Dubstep in Connecticut: Shmallen
This week’s subject of our ongoing feature series of Connecticut based electronic acts, “Dubstep in Connecticut,” is Glastonbury’s Allen “Shmallen” Hansrisuk who is well on his way to establishing himself as one of Eastern Connecticut’s premiere DJ and production threats. Although he learned to read music and some basics on the piano as a child, and although he essentially taught himself to play guitar in high school, it wasn’t until he stepped on UConn’s Storrs campus that Shmallen finally found his niche and was able to fully express his passion for music. Anyone who has attended the University of Connecticut’s main campus knows what a dominant party atmosphere exists there (what else is there to do when you’re surrounded by open pasture?) and as EDM continues to tighten its subversive grasp on the Mansfield area this has only intensified over the last few years. It was this environment that lead Shmallen to start Dj’ing and creating his own music.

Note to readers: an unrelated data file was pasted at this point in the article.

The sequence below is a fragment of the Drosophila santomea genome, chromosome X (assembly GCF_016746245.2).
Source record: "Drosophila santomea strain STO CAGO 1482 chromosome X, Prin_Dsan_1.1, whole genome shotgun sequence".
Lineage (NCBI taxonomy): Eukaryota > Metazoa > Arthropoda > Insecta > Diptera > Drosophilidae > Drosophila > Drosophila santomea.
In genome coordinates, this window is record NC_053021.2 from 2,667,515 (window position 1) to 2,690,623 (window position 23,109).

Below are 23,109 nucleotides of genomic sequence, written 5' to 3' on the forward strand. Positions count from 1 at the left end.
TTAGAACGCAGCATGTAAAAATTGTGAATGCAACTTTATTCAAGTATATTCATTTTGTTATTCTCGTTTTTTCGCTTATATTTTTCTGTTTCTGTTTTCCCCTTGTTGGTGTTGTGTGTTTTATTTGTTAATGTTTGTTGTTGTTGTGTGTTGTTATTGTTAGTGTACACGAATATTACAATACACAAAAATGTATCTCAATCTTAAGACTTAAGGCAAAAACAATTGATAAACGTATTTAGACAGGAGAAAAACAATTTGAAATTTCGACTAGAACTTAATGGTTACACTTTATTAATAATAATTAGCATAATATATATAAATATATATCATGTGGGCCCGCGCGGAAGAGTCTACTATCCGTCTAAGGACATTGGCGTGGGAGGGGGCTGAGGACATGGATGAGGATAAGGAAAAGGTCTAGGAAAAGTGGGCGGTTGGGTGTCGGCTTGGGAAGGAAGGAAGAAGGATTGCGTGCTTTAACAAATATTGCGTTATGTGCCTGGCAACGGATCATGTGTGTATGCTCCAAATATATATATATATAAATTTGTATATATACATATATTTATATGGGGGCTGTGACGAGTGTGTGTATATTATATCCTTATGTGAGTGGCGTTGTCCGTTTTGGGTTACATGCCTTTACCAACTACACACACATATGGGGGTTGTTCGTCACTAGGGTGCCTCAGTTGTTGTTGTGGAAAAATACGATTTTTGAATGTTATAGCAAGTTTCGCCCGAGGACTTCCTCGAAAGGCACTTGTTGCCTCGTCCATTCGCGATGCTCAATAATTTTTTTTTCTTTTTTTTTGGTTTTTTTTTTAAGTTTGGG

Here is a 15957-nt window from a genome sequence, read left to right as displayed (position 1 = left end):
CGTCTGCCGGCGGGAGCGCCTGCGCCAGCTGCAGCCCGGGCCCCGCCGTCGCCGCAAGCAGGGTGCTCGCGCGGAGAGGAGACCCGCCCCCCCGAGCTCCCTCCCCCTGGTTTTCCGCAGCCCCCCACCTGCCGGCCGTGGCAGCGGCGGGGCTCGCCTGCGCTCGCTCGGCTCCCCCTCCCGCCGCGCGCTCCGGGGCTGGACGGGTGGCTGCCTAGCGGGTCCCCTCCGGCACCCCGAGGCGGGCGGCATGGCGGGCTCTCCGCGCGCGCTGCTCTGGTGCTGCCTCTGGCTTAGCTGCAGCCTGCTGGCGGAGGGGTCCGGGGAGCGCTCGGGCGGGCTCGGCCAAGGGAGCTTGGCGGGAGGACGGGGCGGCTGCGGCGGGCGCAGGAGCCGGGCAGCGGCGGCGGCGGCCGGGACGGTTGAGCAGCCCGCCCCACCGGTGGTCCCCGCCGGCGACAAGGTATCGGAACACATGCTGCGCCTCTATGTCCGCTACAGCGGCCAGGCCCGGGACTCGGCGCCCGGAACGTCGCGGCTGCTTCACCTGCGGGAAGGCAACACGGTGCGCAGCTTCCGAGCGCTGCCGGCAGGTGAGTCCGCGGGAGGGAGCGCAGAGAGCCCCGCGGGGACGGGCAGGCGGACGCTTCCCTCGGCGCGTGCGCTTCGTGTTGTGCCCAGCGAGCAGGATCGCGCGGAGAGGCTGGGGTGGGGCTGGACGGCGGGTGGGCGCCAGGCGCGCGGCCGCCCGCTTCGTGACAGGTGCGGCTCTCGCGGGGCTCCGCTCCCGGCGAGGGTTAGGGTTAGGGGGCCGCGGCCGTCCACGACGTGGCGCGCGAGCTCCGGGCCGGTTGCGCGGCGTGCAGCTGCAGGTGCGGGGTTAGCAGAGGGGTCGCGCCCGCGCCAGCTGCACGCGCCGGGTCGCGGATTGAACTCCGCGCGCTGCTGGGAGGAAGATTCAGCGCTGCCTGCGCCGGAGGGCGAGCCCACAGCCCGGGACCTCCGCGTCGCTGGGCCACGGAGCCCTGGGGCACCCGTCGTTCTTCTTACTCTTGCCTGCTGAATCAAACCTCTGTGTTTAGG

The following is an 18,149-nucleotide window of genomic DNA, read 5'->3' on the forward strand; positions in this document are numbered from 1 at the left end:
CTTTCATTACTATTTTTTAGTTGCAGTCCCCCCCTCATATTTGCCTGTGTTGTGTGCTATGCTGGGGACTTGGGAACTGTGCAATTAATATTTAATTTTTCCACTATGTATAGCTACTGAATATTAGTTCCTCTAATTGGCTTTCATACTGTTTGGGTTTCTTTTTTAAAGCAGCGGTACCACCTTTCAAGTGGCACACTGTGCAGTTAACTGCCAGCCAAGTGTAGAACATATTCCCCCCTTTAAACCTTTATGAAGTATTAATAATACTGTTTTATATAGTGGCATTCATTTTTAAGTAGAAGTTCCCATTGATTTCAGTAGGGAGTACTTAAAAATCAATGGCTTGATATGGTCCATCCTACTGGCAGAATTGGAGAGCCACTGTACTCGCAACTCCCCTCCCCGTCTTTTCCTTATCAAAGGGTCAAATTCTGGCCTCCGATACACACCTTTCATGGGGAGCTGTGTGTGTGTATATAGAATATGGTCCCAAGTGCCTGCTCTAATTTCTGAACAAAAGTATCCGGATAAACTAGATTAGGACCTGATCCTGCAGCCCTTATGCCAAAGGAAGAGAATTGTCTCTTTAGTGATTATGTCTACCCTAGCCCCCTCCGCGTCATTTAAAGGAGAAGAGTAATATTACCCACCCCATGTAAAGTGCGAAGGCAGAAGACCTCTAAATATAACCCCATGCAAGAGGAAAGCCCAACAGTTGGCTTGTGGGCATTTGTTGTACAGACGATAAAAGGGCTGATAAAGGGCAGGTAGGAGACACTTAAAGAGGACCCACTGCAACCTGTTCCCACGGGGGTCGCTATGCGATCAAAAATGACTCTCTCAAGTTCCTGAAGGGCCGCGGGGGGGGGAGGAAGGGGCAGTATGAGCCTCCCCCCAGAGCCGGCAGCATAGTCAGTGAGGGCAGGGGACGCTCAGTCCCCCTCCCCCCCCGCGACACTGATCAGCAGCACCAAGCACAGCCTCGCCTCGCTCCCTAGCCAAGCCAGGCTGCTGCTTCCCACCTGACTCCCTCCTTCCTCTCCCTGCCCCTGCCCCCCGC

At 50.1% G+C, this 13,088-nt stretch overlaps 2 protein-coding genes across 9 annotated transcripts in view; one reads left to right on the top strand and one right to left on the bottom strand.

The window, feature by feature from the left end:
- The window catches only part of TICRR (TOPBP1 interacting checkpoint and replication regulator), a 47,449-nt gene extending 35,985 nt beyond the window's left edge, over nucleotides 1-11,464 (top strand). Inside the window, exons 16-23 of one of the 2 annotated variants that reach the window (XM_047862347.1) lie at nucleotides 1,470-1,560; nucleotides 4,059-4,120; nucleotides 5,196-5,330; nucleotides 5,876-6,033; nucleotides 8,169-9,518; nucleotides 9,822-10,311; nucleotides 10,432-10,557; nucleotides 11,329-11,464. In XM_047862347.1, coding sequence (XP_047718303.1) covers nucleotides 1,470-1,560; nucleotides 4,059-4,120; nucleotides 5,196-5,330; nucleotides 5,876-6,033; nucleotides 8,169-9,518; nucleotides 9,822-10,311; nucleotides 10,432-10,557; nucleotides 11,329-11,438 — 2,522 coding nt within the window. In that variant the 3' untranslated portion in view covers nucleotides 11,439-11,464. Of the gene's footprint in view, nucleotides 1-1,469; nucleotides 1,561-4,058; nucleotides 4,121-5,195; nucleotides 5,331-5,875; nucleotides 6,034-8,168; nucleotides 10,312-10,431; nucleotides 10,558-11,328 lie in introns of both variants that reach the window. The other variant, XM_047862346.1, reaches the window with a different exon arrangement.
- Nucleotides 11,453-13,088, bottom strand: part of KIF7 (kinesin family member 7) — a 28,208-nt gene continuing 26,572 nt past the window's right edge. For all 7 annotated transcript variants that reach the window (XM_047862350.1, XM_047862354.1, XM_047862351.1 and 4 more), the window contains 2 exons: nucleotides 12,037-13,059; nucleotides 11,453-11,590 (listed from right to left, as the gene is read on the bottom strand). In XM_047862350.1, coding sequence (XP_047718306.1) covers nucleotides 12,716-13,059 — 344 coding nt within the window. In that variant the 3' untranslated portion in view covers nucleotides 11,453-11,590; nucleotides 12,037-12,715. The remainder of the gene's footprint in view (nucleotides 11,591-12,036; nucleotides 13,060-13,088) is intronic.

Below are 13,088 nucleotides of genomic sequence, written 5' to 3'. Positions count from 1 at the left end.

Increasingly interested in sharing new kinds of music with the masses and in making bodies move, Shmallen began DJ’ing shortly after beginning his freshman year. By the time he returns to campus this fall as a junior, Shmallen will have been owning the decks for nearly two years. This longevity, however, was hard fought; after battling it out alone for a while he joined forces with some of the most notorious electronic music makers in Storrs and formed Team’d Up Entertainment. After owning the excellent philanthropic effort that is the Huskython Dance Marathon Fundraiser, and consecutively destroying the fun new tradition of the annual UConnaroo Music Festival, DJ Shamllen is now one of the most visible and sought after live acts at UConn. While he has no problem finding a booking around the UConn scene, he has recently begun to seek out employment at local clubs as well.
Still, spinning, – which this young musician and entertainer correctly respects as an art – is not the only weapon in Shmallen’s arsenal. Following his emergence onto the Storrs scene, Shmallen began producing his own music. He put together a beat tape that caught the attention rising Glastonbury rapper and our friend, Kid Dop3; these two local mainstays teamed up to create a twosome called G.O.L.D Club and released their debut mixtape Welcome to the G.O.L.D Club in July of 2011. After further immersing himself in the EDM culture, Shmallen spent his entire winter learning how to make house music. Thus, in 2012, Shmallen has entered a new chapter to his auditory journeys; he’s relying less on samples and more on his own musicianship and has his originals, remixes, and live act pointed towards producing the best house yet to be seen in CT.